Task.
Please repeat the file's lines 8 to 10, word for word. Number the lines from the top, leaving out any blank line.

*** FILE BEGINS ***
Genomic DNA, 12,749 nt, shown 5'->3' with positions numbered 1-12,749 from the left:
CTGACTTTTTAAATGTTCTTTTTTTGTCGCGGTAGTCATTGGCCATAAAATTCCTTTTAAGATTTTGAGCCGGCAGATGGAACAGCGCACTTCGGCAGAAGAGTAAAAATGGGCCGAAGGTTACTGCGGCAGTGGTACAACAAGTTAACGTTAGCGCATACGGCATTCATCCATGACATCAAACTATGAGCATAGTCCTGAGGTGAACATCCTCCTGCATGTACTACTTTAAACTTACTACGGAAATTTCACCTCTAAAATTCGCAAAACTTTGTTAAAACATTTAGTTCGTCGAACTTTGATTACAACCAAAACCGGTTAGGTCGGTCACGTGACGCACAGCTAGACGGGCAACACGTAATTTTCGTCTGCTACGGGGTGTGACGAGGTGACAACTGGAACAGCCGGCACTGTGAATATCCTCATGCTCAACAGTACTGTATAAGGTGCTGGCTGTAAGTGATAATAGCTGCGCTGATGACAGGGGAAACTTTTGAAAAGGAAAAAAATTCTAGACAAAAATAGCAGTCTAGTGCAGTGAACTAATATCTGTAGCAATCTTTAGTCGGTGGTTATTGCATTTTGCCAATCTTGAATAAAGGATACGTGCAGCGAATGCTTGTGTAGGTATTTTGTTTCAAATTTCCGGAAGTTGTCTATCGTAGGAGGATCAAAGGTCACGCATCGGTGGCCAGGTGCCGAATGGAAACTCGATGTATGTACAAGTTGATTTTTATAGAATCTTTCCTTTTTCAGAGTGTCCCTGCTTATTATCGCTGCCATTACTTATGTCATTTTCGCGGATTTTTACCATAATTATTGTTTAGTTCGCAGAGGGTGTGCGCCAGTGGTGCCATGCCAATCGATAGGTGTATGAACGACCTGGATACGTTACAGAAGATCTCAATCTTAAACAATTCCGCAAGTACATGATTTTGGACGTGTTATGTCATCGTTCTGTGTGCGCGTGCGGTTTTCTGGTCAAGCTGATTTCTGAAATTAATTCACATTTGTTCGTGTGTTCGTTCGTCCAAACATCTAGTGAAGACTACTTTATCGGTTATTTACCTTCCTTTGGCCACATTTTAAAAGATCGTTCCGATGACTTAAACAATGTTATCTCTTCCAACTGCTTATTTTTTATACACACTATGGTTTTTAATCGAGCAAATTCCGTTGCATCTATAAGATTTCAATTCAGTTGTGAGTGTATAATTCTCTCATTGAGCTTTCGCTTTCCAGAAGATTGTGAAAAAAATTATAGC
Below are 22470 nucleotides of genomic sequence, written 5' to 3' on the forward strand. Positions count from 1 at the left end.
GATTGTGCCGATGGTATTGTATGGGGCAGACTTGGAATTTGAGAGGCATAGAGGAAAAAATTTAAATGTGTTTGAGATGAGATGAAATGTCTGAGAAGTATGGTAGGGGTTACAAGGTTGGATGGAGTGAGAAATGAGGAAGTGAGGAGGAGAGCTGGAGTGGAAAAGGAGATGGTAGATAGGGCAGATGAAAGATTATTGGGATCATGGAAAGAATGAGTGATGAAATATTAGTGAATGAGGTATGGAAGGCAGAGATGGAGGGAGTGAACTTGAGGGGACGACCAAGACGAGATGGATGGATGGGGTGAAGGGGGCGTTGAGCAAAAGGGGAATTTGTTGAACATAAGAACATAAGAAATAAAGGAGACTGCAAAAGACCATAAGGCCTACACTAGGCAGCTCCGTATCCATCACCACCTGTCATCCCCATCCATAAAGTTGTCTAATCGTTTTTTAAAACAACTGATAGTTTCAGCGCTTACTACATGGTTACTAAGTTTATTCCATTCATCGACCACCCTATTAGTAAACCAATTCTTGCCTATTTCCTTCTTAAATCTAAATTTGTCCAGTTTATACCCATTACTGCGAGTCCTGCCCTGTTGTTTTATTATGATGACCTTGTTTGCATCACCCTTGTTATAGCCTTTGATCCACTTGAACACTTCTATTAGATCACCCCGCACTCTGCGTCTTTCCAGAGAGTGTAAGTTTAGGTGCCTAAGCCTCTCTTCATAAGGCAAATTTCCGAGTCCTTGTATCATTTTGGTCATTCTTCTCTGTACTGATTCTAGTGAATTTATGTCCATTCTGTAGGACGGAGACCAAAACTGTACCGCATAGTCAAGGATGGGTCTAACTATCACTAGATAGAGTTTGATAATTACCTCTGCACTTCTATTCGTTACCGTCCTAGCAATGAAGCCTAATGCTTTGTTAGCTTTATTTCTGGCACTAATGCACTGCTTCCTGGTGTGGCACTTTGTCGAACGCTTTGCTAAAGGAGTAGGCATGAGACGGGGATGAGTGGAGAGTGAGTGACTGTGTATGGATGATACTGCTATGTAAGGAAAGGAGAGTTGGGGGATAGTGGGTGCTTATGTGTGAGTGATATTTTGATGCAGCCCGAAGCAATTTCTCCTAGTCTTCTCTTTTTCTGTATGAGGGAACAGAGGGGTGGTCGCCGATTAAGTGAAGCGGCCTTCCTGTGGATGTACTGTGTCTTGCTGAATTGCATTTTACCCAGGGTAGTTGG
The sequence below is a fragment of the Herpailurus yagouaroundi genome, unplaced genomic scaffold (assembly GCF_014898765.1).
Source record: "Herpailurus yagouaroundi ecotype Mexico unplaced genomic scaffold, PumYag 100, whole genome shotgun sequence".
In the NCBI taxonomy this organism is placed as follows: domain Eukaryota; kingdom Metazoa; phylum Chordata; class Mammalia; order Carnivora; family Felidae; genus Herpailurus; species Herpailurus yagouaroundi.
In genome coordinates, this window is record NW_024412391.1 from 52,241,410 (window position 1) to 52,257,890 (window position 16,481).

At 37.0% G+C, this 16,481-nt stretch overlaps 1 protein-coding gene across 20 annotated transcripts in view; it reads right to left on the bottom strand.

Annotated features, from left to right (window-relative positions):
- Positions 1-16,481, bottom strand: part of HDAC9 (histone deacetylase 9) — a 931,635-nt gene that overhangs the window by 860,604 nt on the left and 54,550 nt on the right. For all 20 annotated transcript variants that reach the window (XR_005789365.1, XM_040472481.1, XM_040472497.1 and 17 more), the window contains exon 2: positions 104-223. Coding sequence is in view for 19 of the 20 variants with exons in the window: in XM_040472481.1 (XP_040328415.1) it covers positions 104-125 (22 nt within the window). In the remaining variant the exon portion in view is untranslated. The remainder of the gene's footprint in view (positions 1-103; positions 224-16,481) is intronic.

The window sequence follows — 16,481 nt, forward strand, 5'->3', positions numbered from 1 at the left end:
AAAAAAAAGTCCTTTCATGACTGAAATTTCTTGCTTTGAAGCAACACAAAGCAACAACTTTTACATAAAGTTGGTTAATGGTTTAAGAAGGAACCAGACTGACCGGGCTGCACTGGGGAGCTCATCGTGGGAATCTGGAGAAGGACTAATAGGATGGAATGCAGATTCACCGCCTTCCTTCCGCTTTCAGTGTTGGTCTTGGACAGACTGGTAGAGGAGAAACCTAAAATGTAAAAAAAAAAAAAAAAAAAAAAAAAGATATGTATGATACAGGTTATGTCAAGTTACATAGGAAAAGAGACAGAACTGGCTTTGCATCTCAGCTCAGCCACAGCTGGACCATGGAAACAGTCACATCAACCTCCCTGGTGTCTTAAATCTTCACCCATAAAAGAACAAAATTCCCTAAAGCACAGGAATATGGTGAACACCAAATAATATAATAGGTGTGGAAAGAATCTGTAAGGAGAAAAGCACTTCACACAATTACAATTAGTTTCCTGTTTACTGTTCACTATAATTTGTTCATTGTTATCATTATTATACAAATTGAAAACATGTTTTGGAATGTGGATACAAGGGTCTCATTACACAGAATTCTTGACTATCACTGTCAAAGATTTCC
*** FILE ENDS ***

In genome coordinates, this window is record NW_024412391.1 from 52,241,410 (window position 1) to 52,257,890 (window position 16,481).

At 37.0% G+C, this 16,481-nt stretch overlaps 1 protein-coding gene across 20 annotated transcripts in view; it reads right to left on the bottom strand.

Annotated features, from left to right (window-relative positions):